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May 13, 2002 | 1340 IST
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Quality movement needs personal pledge of leaders: Murthy

BS Bureau

For the quality movement to take root in a company, its leaders have to walk the talk and show their personal commitment to the idea, said N R Narayana Murthy, chairman and chief mentor of Infosys Technologies.

He was delivering the keynote address at a conference on "Quality and Competitiveness: We can make it happen", organised by the CII Institute of Quality on its first anniversary.

Over 2,500 people have participated in the organisation's programmes in the first year. It has adopted a holistic approach to quality, not limiting its application to just manufacturing and services but also extending it to governance and education.

Outlining the steps that a quality movement must take in a company, Murthy said a company has to first benchmark itself to those who are better. Second quality has to become ubiquitous within the company. "We have sat down with the leader of every function in Infosys and convinced him that quality is organic."

Two practical requirements are the need to measure every function and create a system of incentives. Also needed is a feedback channel. Two important factors are scalability and sustainability. Murthy recalled Aristotle's dictum that you have to make excellence a habit.

A clear, practical guide down the quality route was given by Venu Srinivasan, managing director, Sundaram-Clayton.

With the experience of managing both types of organisations, he felt it was a little more daunting to instill quality consciousness in a two-generation company than a greenfield one. The best way to go about it was to first sensitise people on the 'need to change' for survival.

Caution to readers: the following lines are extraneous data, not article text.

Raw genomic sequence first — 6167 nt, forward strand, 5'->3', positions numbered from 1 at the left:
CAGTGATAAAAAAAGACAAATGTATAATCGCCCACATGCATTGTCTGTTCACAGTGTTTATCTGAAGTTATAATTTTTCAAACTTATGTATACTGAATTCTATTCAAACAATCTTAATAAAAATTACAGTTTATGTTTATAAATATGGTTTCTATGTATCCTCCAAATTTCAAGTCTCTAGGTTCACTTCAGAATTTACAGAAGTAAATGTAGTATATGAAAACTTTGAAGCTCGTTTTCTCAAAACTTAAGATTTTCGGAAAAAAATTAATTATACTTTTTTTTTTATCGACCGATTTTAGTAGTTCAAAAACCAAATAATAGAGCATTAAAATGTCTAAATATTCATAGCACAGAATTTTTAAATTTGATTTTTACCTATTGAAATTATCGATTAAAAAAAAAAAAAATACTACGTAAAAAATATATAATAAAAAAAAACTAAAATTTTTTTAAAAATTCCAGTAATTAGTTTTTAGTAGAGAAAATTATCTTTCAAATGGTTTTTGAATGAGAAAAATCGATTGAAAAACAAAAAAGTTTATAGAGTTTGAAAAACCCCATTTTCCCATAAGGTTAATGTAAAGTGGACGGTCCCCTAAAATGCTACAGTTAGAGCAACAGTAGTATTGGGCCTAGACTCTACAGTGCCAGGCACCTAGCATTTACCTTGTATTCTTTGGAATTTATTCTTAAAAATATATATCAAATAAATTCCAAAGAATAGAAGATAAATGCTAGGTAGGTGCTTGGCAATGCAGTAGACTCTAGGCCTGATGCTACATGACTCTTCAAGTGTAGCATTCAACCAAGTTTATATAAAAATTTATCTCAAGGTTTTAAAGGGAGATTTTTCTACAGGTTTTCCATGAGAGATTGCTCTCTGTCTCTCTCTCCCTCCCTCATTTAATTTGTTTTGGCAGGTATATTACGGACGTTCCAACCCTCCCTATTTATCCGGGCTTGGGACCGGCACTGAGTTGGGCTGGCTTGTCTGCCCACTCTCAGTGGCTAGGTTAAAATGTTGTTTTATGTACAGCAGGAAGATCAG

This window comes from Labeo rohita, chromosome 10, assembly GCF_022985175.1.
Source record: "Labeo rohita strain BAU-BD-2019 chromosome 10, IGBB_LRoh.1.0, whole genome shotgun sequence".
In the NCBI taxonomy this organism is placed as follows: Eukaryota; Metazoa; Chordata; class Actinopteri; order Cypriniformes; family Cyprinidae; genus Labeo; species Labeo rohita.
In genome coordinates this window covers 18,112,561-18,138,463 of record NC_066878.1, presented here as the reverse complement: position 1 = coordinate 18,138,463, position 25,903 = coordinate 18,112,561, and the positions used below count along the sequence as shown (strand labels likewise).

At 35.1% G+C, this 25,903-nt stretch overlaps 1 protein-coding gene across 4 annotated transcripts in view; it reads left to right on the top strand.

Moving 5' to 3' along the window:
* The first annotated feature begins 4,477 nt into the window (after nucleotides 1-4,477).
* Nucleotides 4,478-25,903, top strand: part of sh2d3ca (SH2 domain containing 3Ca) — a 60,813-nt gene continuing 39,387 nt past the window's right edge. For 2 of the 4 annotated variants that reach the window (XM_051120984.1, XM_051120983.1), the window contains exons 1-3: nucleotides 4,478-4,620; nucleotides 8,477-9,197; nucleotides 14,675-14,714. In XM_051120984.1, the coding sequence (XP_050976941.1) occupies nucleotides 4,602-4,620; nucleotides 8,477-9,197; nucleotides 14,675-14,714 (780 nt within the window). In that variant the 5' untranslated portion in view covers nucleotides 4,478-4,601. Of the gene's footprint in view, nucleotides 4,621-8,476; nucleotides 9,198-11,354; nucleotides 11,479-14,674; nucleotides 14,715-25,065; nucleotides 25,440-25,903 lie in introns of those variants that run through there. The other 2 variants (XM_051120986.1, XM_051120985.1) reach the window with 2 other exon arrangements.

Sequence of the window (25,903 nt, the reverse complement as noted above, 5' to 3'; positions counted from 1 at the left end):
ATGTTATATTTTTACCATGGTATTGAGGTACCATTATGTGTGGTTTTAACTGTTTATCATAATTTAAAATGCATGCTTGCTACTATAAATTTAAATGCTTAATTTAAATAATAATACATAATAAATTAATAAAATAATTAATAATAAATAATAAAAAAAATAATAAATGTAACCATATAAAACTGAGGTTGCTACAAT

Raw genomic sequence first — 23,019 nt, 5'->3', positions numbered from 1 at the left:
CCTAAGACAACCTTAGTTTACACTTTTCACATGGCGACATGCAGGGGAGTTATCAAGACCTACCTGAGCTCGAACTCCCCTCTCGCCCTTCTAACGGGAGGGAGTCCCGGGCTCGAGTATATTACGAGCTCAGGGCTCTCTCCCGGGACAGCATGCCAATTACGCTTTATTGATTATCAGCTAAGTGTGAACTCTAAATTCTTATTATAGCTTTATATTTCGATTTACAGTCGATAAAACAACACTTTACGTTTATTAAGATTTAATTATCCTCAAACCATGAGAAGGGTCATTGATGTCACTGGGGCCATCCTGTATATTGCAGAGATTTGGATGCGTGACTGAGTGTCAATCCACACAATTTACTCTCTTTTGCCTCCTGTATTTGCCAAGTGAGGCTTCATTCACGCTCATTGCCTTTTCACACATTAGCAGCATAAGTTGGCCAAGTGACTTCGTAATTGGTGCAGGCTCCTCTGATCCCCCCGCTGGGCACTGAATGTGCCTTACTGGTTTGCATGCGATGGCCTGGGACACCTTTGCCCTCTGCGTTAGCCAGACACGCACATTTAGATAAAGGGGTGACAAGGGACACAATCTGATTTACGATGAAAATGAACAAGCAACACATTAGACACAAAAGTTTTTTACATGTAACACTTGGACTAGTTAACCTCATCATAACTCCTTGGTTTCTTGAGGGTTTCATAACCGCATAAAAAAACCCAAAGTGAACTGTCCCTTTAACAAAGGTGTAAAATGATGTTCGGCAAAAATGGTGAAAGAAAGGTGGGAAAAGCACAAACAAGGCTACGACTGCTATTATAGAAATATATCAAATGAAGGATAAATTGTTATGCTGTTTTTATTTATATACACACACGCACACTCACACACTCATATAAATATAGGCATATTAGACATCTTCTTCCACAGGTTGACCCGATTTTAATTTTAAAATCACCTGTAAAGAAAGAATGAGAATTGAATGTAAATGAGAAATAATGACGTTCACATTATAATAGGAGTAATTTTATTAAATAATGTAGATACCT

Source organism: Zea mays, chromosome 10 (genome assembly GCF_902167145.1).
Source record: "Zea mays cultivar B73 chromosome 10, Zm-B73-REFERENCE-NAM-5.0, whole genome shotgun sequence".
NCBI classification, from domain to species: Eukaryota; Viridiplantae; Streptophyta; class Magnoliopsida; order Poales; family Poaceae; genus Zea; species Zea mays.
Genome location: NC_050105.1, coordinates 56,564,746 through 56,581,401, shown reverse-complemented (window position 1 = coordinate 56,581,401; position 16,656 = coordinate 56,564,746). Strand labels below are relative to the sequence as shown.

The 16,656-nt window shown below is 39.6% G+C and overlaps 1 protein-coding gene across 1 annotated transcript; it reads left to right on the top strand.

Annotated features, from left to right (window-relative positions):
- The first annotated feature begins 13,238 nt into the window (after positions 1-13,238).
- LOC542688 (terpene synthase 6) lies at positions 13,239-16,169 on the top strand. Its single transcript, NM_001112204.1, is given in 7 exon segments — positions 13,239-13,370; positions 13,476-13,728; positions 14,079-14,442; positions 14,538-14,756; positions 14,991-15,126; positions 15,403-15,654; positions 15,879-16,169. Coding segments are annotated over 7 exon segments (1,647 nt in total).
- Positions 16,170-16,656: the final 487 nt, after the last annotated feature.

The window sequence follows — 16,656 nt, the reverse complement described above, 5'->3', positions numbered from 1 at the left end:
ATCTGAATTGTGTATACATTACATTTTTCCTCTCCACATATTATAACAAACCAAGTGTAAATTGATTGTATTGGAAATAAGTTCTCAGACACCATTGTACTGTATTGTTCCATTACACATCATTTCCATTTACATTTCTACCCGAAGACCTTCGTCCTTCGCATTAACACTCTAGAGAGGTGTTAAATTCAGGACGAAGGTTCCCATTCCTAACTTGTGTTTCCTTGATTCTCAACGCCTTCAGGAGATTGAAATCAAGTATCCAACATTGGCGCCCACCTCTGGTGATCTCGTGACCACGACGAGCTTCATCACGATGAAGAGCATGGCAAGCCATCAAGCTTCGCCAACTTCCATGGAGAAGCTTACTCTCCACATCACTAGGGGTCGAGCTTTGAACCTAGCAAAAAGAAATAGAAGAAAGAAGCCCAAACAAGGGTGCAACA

Then you identify a change agent, preferably an old war horse, and simultaneously remove the intelligent subversive who is not with the change process. As there is a fear of the unknown, it is best to showcase a few successes before starting on the real thing.

Srinivasan's most telling insight was that change is a continuous process. You change and think you are ahead but soon someone overtakes you. So it is best to always keep saying, there is so much more to change.

The conference heard of two glorious success stories in developing organisations of quality. One was the turning around of the Bangalore Metropolitan Transport Corporation from S P Kharola, IAS. From a Rs 370 million deficit in 1994-95 it has clocked a Rs 130 million surplus in 2000-01, while charging one of the cheapest level of fares in the country.

Change took place because the political will was there. It has covered the entire range - beginning from corporatisation, to improvement of discipline, to use of information technology to outsourcing.

Dr P Namperumalsami, director, Aravind Eye Hospital which began in Madurai, retold a legend. The NGO has revolutionised eye care for the poor in the country by making top quality treatment available at hitherto unheard of costs.

It costs Rs 500 to get a cataract operation done with the implanting of intraocular lens. These lenses, which were at one time imported for $75 or more are now being made by the organisation at $6 per piece.

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